Skiing in Romania

6. The Danube Delta

If you’re more the nature-loving/sleeping-in-a-tent-is-fun kind of person you might want to take a trip here. This place is a naturally formed delta, where the Danube flows into the Black Sea. It is known for its wild places because it is pretty difficult to live there all year round given all the water and muddy islands. There are some men-built resorts where you can stay if you don’t enjoy the wilderness that much but the true sense of this place is that you can have that bonding-with-nature kind of experience.

7. The beautiful girls

Don’t get me wrong, this is not a ‘place’ you can visit, they don’t have them all lined up behind a window (although, you can find that in Amsterdam – so I’ve heard). It’s just that Romanian women are known to be beautiful and that is mostly because they take much interest in their appearance and they enjoy going out in cafés, pubs or clubs – so that makes them something you might want to experience seeing in Romania.

8. Bucharest nightlife

Speaking of clubs, this brings me to the capital of Romania – Bucharest. This big city has a vivid nightlife and fancy, luxurious clubs with music that plays till the sunrise. The custom is that you go to a club where you party & drink til 5-6 a.m. and then you go and have some Turkish kebab or shaworma (a kind of wrap) as a hangover cure. The place where you can find most of the clubs is the Old City Centre, which is very beautiful to visit during the day as well.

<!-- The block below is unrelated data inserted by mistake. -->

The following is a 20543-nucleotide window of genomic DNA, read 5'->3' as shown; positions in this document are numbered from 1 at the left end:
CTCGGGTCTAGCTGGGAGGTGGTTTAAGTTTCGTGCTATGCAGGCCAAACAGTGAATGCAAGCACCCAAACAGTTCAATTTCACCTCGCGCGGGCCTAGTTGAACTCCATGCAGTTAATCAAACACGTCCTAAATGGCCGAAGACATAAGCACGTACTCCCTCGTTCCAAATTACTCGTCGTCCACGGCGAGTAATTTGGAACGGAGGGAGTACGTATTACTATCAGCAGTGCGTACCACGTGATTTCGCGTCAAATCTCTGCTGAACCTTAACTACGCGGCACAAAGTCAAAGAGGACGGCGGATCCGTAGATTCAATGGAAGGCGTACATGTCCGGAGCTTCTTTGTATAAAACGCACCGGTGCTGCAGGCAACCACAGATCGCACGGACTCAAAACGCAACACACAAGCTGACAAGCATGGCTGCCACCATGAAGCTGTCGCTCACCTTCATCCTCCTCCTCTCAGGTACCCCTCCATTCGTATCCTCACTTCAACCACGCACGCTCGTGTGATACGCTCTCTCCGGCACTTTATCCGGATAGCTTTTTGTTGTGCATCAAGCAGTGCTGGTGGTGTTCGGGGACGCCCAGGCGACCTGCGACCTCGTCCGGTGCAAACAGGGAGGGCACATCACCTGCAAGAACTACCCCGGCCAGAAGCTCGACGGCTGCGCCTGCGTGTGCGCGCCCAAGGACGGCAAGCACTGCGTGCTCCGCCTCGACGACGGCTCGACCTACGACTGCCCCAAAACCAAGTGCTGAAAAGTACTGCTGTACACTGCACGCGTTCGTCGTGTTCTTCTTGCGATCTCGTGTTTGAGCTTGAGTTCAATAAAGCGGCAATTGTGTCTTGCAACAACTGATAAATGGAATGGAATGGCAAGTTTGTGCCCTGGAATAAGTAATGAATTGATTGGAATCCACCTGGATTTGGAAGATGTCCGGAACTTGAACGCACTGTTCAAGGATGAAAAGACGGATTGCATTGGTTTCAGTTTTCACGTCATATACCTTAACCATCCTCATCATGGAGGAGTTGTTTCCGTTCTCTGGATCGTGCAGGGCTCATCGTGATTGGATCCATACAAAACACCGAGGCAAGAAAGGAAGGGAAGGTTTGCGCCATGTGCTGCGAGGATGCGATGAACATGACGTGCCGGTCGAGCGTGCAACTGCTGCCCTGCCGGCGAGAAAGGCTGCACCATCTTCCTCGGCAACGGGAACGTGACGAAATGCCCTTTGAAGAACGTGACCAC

9. Northern Moldavia

If you are more the museum-visiting type, this area is one that you would enjoy. There are a lot of old monasteries (some date from the 14th-16th century) where nuns and monks still live nowadays and that are part of the UNESCO world heritage because they are represent the Romanian tradition. They are usually surrounded with vegetation so that can be a place to find peace and serenity even if you are not religious. Be careful of the dress code – you have to wear trousers (or a long skirt) and something rather decent for the top part.

The Voronet Monastery

10. The people

I’ve saved the best for last. One important reason you should visit Romania is to find that the people there are welcoming and warm, that you can make long lasting friendships very quickly and that even though Romania is a country that has had many struggles in the past, people are still good at heart and they will welcome you in their house as a friend, not a tourist.

And of course before you go, don’t forget to learn some Romanian, and take uTalk with you in case you get stuck while you’re there…

If you have any suggestions for our next ’10 reasons to visit…’ post, please let us know!